5 Signs You Need to Strengthen Your Upper Back

by Julia Malacoff
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5 Signs You Need to Strengthen Your Upper Back

Your latissimus dorsi (aka your “lats”) are probably not something you think about very often when you’re working out. Abs, glutes, biceps — sure. You know where those are and how to work them. But the lats? They often get overlooked in favor of muscles that are more visible and easier to activate.

What many people don’t know is that these fan-shaped muscles, which span a large portion of your back, actually do a lot for you, and making them strong has a ton of body benefits. “The lats attach into the middle and lower back, the lower ribs, the pelvis and the upper arm and are involved with pulling movements with the arms like rows, pullups and straight-arm pulldowns, as well as extension and rotation of the arms,” explains Melody Schoenfeld, a strength and conditioning coach. “They are also involved with trunk rotation and even with breathing.”

They even play a role in exercises you might not expect. “With proper form, the lats can help pull the spine into a proper extended position for the deadlift, resisting the tendency of the back to round from the weight of the bar,” Schoenfeld notes. They also play a role in maintaining proper form in squats and bench presses.

In other words, you want your lats to be strong. But how do you know if yours need work? Here are the top five signs to watch out for.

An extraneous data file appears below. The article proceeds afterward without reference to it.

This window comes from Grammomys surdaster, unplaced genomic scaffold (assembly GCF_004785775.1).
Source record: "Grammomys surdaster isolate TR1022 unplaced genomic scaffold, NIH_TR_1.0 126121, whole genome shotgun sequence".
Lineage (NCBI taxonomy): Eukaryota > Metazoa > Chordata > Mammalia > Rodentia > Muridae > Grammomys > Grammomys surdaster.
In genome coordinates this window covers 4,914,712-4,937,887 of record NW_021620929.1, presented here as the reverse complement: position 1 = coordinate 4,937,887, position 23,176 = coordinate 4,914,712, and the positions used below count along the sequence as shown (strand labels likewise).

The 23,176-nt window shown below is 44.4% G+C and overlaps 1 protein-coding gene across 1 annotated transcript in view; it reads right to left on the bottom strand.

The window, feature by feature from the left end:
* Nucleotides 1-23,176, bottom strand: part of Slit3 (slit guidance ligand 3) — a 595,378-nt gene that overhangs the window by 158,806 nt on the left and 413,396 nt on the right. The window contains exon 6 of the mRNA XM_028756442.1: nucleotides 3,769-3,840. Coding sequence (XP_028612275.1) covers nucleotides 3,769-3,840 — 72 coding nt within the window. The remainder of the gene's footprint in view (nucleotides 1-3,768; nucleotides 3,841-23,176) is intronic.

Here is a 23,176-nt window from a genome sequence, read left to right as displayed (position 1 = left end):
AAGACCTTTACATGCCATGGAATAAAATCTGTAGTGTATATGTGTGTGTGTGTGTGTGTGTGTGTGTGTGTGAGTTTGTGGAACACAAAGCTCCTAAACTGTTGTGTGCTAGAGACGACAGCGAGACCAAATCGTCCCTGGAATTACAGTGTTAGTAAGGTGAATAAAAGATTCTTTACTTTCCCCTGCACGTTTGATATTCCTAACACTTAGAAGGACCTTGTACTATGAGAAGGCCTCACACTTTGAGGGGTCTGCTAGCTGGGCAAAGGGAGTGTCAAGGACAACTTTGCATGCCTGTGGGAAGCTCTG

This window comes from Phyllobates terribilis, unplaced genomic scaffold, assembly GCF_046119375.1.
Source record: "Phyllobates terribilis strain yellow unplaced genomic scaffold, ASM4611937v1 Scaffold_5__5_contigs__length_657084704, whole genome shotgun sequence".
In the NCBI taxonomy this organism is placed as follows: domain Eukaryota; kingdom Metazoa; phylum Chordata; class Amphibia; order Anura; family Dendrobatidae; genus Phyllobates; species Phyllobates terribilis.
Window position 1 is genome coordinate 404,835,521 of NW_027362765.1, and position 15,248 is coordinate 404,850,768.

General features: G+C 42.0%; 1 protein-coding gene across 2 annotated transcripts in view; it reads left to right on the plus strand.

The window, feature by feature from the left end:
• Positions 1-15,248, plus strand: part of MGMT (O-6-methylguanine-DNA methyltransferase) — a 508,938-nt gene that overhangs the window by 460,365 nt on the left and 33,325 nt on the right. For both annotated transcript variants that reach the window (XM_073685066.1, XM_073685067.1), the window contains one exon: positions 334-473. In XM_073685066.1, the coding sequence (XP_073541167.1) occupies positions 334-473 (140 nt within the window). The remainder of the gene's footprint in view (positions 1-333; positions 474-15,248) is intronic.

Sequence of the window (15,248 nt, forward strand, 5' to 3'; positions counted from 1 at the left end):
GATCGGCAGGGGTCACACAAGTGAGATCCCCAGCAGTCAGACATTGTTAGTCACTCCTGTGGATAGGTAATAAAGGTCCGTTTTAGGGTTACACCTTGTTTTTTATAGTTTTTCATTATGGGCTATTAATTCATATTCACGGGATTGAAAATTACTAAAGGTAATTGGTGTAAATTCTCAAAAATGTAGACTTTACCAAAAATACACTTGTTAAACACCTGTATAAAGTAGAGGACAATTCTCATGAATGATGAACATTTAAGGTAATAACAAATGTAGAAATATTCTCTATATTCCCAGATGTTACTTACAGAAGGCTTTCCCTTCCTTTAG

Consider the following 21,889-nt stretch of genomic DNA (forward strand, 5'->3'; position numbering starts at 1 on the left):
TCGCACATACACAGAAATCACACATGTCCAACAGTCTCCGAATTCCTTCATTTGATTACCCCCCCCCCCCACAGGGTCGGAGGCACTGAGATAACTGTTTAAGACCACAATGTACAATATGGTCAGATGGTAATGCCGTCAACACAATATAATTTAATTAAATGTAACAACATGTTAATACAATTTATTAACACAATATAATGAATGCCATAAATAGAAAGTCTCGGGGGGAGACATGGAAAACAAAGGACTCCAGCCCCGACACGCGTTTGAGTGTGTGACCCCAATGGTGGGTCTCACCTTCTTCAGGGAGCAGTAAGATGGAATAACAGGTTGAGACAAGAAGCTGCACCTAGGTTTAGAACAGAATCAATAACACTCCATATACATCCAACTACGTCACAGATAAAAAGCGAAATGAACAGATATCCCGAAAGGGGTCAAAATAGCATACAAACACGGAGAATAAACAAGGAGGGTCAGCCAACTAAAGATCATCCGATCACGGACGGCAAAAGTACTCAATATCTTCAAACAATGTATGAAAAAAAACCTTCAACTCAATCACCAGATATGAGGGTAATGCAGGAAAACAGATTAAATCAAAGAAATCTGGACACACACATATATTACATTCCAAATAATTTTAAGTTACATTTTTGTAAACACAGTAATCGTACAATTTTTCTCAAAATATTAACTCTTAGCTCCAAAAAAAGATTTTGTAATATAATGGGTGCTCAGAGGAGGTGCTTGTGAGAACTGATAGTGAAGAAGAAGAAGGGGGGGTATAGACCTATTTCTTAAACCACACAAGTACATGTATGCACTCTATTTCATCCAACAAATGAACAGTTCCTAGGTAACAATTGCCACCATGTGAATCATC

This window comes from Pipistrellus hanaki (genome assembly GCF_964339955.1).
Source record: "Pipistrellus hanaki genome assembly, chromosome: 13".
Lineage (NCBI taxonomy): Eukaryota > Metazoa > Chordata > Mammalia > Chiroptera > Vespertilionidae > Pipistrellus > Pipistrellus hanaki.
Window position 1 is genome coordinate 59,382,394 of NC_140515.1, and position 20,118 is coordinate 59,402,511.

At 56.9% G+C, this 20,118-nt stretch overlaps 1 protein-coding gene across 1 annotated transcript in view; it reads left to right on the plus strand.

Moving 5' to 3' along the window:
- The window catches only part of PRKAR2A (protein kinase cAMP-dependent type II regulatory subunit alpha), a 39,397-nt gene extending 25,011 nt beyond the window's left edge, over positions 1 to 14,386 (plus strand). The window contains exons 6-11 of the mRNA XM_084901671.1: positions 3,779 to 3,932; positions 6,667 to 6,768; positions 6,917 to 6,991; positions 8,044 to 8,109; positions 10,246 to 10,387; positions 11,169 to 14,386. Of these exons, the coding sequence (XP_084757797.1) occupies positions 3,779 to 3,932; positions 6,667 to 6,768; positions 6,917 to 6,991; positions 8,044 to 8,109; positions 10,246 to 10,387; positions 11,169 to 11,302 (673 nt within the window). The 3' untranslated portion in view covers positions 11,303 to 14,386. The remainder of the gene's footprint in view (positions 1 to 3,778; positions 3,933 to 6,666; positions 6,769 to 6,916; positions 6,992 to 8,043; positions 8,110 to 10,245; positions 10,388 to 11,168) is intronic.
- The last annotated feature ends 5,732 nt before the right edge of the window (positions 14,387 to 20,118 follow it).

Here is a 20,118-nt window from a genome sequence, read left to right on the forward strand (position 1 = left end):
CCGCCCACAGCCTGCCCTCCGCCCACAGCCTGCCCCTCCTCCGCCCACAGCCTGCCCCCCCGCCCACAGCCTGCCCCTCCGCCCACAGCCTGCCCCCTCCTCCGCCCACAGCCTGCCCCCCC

Tight lats are weak lats, says Matt Kite, a strength and conditioning coach and master coach for D1 Training. “If the lat and scapular regions do not allow you to fully extend overhead, it’s a sign they need some work.”

Here’s how to test your range of motion: “Lie on your back, bend your knees and keep your feet on the floor, which will flatten out your lower back,” Kite explains. “Try to extend your arms overhead and to the floor behind you without bending the elbows. If elbows bend or your arms don’t touch, get to working on those lats in both strength and range of motion!”

Shoulder mobility might not seem like a big deal, but it’s important. “The shoulders are highly utilized by everyone, athlete or not,” Kite points out. “When lifting, reaching and holding objects in our day-to-day routine or in workouts, we rely on the optimal function of our shoulders all the time. And the biggest supporter of the shoulders are the lats.”



Lots of people are working toward achieving their first pullup (or chinup) to no avail. They’re strong, at a healthy bodyweight and have been working on band-assisted pullups or negatives for a while. Not being able to do a pullup despite putting in the work could be due to neglecting the lats. “The lats are [the] primary source of strength in the pullup, with other shoulder and back muscles operating as secondary movers for stability and assistance,” says James Shapiro, trainer and owner of Primal Power.

Though people often try to pull with their biceps or traps during the pullup movement, the most efficient muscles to utilize are actually your lats. “Don’t expect to go far in reps if you don’t focus on building your lats, because your body is just like a car engine,” Shapiro adds. “If you don’t maintain the engine, you won’t get high performance.” If you want to knock out a set of strict pullups like it’s no big deal, strong lats are a must.